The rapid rise of propane and natural gas prices over the last few years has greatly increased the economic incentive for considering alternative fuel sources to heat your poultry houses. Natural gas and propane claimed the spot as the primary means of heating chicken houses in this country because they were cheap, clean burning and widely available.


We all know that natural gas and propane, particularly propane, are no longer “cheap,” but they are both still clean burning and one or the other is available just about everywhere. Biofuel and fossil fuel alternatives do not burn as cleanly as natural gas and propane. Because of this fact, outside air is used to burn alternative fuels and the exhaust is also discharged outside the house. This means that all of the BTUs released during combustion of the fuel are not captured inside the poultry house, but it also means that the water and carbon dioxide by-products of combustion are not released in the house. Research conducted by Auburn University with a waste oil furnace, and anecdotal reports from others using coal, corn, litter, hay and wood burning furnaces, show that combustion taking place outside the broiler house can reduce the need for ventilation in the house and lead to drier litter with less ammonia in the house.


Improved bird performance resulting from improved air quality in the house can more than offset any BTUs lost because of combustion of the fuel taking place outside the house.

The price of alternative fuels will very greatly from location to location. At times in the past, used motor oil had no value. When crude oil was $10 a barrel, service stations used to pay to have spent motor oil taken away. Now, with crude oil prices topping $90 a barrel, there is competition for spent oil for use as boiler fuel. I give this example to demonstrate that any alternative fuel will not be “free” for long; it will develop a market value if people start burning it.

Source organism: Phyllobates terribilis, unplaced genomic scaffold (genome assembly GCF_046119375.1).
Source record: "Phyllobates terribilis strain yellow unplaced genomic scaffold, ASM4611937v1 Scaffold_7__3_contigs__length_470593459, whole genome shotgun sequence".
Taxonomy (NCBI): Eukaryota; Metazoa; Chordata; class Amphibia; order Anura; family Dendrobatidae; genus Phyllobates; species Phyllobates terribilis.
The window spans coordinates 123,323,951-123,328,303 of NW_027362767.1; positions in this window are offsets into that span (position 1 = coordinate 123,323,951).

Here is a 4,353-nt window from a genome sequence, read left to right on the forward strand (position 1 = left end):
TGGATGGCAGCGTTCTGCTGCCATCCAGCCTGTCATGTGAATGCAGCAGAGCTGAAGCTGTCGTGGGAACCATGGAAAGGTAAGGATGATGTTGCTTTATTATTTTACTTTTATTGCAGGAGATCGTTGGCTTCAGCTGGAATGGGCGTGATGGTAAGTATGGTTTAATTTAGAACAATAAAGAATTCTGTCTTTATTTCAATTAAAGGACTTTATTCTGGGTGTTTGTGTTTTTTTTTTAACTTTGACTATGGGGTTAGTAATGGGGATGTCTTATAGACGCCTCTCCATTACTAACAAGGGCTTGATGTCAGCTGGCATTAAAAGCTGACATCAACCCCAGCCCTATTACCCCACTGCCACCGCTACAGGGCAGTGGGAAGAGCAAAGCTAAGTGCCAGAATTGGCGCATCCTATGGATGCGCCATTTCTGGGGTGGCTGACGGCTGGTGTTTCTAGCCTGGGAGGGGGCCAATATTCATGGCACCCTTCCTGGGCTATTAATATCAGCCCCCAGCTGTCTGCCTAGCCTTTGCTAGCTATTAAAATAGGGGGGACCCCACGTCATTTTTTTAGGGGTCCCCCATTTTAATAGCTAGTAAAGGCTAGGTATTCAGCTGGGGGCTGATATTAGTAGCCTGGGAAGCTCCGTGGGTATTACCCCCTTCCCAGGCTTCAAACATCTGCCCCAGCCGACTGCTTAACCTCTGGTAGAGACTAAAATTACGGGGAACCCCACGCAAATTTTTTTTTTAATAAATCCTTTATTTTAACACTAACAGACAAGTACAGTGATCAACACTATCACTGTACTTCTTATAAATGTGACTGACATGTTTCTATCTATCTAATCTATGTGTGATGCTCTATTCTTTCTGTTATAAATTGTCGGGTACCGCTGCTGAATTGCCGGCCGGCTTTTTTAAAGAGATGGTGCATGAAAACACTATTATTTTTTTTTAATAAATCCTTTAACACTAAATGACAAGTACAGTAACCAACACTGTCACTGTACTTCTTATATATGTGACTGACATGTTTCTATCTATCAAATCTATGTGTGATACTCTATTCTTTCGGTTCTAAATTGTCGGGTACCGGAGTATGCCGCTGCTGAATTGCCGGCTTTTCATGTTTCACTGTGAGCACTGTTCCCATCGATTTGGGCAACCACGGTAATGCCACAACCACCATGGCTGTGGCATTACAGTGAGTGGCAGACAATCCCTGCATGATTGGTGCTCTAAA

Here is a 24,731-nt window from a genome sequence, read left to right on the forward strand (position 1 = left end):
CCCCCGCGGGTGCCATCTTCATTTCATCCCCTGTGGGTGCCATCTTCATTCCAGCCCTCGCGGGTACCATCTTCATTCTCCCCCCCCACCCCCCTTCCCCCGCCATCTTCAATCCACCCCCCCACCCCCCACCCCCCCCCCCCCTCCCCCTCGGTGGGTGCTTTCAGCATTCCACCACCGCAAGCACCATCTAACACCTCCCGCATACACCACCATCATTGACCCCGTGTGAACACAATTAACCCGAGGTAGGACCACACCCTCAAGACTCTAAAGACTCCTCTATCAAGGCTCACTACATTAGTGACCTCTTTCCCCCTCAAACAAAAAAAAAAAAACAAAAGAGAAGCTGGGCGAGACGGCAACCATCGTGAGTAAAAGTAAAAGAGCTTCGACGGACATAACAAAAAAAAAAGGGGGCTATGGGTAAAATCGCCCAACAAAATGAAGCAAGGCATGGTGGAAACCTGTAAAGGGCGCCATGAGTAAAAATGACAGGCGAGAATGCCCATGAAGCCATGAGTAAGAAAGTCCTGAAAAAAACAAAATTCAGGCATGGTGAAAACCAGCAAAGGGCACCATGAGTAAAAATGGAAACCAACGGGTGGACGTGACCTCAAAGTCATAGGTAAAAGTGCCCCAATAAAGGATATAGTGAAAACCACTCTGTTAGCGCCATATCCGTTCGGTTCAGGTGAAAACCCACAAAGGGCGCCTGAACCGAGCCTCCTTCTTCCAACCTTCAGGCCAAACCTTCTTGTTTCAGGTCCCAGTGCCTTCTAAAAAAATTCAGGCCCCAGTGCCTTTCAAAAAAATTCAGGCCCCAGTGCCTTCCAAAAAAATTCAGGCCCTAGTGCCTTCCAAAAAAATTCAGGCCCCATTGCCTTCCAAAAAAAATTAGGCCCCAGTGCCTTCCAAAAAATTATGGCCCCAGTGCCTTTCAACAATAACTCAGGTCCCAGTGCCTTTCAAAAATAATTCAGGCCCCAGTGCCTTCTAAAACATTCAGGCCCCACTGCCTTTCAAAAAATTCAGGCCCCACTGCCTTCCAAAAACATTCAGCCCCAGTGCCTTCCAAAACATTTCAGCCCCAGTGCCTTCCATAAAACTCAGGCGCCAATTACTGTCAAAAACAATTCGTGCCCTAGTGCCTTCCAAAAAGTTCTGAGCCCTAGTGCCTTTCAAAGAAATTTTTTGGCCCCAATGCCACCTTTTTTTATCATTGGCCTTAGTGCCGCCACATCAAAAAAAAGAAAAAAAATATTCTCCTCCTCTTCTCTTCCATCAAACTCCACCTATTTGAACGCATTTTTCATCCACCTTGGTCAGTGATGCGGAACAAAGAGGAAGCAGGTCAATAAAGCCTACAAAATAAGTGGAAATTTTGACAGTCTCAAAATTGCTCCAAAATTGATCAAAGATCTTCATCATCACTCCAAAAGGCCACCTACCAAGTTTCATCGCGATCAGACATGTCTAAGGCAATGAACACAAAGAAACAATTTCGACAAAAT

Growers are now competing for bedding materials like rice hulls, shavings and sawdust with companies who have boilers that can burn solid fuels. When analyzing an alternative fuel heating system, remember that unless you grow the alternative fuel yourself, you will have to pay a higher price for the alternative fuel in the future as you, and others, start burning it.



Availability of alternative fuels in your area will help to determine which, if any, alternative fuel makes sense for you. Corn furnaces may make sense for growers in the Midwestern USA, but not in the Southeast. Corn furnaces can burn grain that has been rejected by feed mills or elevators because of mold or mycotoxin contamination, but if there isn’t a lot of corn grown in your area, you will probably have to pay top dollar for any corn that you burn. Remember, even if you grow the corn yourself, you should use the local market price for corn when considering how much your fuel would cost, because you could sell the corn on the market if you didn’t have a corn furnace. A hay burning furnace might make a lot of sense for a grower in an area without much row crop farming. There are many places in the southeast, in non-drought years, where round bales of Bermuda grass hay can be purchased cheaply year round.


Some alternative fuels don’t feed automatically into the furnace. Fuels like corn, waste oil and coal can be pumped or augered into the furnace as needed, but litter, wood and hay usually require some human intervention. Just as some growers think composting mortalities is “no problem” and others find it to be too much work, some growers will find feeding fuel into a furnace a few times a day a nuisance and others will take it in stride. Growers just need to be honest about whether tending a furnace a few times a day fits their schedule or not and remember this when considering fuel alternatives.


Some alternative fuel furnaces are already eligible for federal and or state renewable fuels tax credits. This will vary by fuel type and by state. You should research what, if any, tax credits are available in your state and factor this into the cost of the alternative furnace. Most alternative furnaces will take two or more years to pay for themselves, so you may have to consider finance cost as well.


Alternative fuel furnaces appear to have potential to save some growers a lot of money on their fuel bills. These furnaces may not be right for all growers, you have to do your homework and make sure that you can obtain the alternative fuel at a reasonable price.